Deceased was 60 years of age. He was born in Swanzey, N.H., at which place he spent his early youth, coming to Michigan at the age of 22 years and settling first in Vernon. Afterwards, he lived in St. Louis and Fowlerville. He came to Saginaw seven years ago, and as he himself often said he found the place and the people so pleasant that he decided to make his permanent home here. He engaged in business in Saginaw, and has remained here since that time, a prominent figure in the business and social circles of the city. He was president of the Palmerton Woodenware company and his was the guiding hand which brought success to this large industry. He was also a member of the police board, at one time.

As a business man and a citizen, he was known for his uprightness and integrity, and for his sterling principles. He was the kind of man who does good to everyone with whom he comes in contact and to the community in which he lived.

He leaves his wife, two daughters, Mrs. F.G. Palmerton and Mrs. A.W. Norris, and a sister, Mrs. Lucy Tafft, all of Saginaw.~~Saginaw Evening News, Dec. 21.

He came to this place in 1872 and began the manufacture of shook, employing in the shop andn woods at times as high as 75 men and was thus identified with the early interests and prosperity of this village and much to do with its early growth, also the country around about, as he furnished a market for the fine timber which covered many acres and which he worked up into heading and shook.

This community will sympathize with the bereaved family in their affliction and sorrow.

The funeral services were held at the house on Saturday last at 1:30 pm and the remains were interred at Saginaw.

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I happened upon this wonderful old picture of the two storefronts at the corner of North Grand Avenue facing East Grand River.  Woods Drug Store was just east of Harmon Real Estate.  In later years, Harmon Real Estate would move across North Grand to its current location and the Woods storefront would go through numerous changes.  It is now the front portion of Maria's School of Dance.  Enjoy the comparison pictures in this 'then and now' series.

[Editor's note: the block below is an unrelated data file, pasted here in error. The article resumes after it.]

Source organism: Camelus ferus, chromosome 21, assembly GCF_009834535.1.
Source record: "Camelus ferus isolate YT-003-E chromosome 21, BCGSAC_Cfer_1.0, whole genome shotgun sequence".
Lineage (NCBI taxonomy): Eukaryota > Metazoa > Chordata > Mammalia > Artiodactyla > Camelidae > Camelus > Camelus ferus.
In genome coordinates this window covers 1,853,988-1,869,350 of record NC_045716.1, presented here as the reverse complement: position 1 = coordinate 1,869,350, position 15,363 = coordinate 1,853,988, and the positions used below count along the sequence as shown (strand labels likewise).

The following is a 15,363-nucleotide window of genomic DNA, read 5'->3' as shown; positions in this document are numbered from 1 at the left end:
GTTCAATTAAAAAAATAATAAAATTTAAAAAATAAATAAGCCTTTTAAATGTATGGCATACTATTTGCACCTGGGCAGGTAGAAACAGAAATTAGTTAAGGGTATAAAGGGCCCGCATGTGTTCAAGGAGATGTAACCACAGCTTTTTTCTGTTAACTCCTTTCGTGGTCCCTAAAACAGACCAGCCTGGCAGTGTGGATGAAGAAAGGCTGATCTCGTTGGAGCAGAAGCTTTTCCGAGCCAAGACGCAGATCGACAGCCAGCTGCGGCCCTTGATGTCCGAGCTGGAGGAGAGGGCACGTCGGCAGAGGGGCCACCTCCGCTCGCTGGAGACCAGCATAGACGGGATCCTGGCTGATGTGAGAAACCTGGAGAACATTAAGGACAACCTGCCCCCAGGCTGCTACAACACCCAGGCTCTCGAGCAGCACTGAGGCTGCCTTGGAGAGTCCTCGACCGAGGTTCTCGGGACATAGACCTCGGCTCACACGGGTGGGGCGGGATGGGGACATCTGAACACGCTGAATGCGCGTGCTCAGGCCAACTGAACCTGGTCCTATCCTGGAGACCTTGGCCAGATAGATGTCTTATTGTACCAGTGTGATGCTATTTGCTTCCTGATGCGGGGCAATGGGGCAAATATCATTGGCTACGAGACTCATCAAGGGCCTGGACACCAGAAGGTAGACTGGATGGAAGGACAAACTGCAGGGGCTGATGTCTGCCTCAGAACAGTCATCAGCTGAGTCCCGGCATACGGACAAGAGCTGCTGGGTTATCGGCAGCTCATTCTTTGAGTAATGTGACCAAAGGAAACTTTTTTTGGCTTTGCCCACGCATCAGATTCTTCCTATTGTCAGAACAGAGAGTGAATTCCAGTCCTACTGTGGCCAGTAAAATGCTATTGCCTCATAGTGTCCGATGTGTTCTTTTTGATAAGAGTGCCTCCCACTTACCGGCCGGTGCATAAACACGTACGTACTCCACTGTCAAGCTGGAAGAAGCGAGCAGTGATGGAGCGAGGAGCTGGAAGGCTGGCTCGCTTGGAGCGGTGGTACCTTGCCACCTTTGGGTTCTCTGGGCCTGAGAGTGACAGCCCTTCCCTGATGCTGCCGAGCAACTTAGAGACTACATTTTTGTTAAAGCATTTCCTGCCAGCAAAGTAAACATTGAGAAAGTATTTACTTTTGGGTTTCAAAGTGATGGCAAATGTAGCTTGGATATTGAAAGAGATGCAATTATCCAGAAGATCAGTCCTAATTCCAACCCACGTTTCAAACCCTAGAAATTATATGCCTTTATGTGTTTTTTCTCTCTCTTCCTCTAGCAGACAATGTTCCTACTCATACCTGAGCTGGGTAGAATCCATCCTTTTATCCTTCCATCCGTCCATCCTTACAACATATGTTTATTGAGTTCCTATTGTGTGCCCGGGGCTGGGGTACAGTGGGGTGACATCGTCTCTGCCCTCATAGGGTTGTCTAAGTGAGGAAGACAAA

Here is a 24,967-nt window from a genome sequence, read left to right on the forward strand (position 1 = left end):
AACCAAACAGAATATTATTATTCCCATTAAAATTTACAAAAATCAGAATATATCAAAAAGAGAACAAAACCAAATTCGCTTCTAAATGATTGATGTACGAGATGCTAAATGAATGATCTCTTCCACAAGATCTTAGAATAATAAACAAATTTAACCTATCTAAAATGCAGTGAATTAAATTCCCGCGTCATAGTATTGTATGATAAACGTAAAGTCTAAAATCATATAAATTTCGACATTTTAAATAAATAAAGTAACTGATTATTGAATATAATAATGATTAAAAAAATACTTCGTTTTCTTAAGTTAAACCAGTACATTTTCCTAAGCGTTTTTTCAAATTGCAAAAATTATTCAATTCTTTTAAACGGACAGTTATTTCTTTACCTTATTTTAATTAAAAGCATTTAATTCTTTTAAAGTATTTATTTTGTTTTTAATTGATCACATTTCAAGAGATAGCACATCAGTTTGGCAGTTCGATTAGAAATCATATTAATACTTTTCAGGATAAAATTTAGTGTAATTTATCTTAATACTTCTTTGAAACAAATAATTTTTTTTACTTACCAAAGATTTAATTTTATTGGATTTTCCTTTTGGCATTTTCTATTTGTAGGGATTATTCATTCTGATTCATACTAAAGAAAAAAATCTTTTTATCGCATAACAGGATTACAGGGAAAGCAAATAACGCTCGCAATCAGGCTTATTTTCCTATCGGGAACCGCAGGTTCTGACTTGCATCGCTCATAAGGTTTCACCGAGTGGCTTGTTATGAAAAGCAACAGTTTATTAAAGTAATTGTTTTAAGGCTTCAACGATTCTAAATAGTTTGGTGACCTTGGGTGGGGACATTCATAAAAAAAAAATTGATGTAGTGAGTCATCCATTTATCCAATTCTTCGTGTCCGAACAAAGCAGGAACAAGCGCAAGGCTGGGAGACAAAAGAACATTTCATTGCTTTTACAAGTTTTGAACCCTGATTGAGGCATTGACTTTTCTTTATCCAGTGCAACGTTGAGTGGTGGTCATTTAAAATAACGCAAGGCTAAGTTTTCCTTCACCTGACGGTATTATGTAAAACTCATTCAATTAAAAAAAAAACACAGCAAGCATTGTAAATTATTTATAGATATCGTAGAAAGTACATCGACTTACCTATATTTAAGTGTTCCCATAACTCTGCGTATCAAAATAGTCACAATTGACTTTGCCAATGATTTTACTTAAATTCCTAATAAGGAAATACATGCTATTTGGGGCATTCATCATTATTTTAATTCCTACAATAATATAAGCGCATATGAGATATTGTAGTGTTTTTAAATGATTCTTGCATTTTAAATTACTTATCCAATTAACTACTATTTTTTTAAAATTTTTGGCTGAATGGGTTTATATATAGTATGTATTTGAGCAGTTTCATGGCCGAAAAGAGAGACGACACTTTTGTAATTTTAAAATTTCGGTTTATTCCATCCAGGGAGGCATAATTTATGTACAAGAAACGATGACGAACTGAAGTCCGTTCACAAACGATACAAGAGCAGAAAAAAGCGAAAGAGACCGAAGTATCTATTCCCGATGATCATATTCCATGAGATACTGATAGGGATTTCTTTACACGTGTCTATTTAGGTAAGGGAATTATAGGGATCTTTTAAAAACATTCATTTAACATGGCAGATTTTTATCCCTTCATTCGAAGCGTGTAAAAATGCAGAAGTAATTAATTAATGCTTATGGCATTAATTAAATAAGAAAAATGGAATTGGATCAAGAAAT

Sunday, May 22, 2011

1880 Jilted on Wedding Day

The following long article was published in The Fowlerville Review:

A rather strange marriage was consummated under peculiar circumstances at this place, on Monday evening, the facts as near as we can get at them being as follows: Burr Knapp and Miss Sadie White had been keeping company for some time and everything had moved along very pleasantly until last March when John W. Kent, of Muskegon, a widower with three children, and reputed wealthy, came here to visit his brother, E.P. Kent. Miss White met the gentleman and made his acquaintance, as did many others, during his stay here of about one week. He then went home and passed from the minds of most of his chance acquaintances, until he again visited the place about a week ago.

Mr. Knapp and Miss White finally arranged that they would become as one and for that purpose made their to the residence of Rev. Thomas Riley, on Monday evening, and after spending some little time in making their wants known, they were placed in position for having the knot tied when a rap at the door interrupted the ceremonies and a messenger informed Miss White that there was a lady at the door who wished to speak with her, and turning on her intended husband asked him if she might be excused for a moment, and he of course replied in the affirmative.

She was gone about five minutes when she came in and told them that it had taken more time than she had expected but to be patient and she would be in in a moment and again went out. After sitting for some time and she did not appear, an investigation was made and it was found that she had, upon leaving the house the last time, immediately repaired to the M.E. parsonage and had there married Mr. John Kent.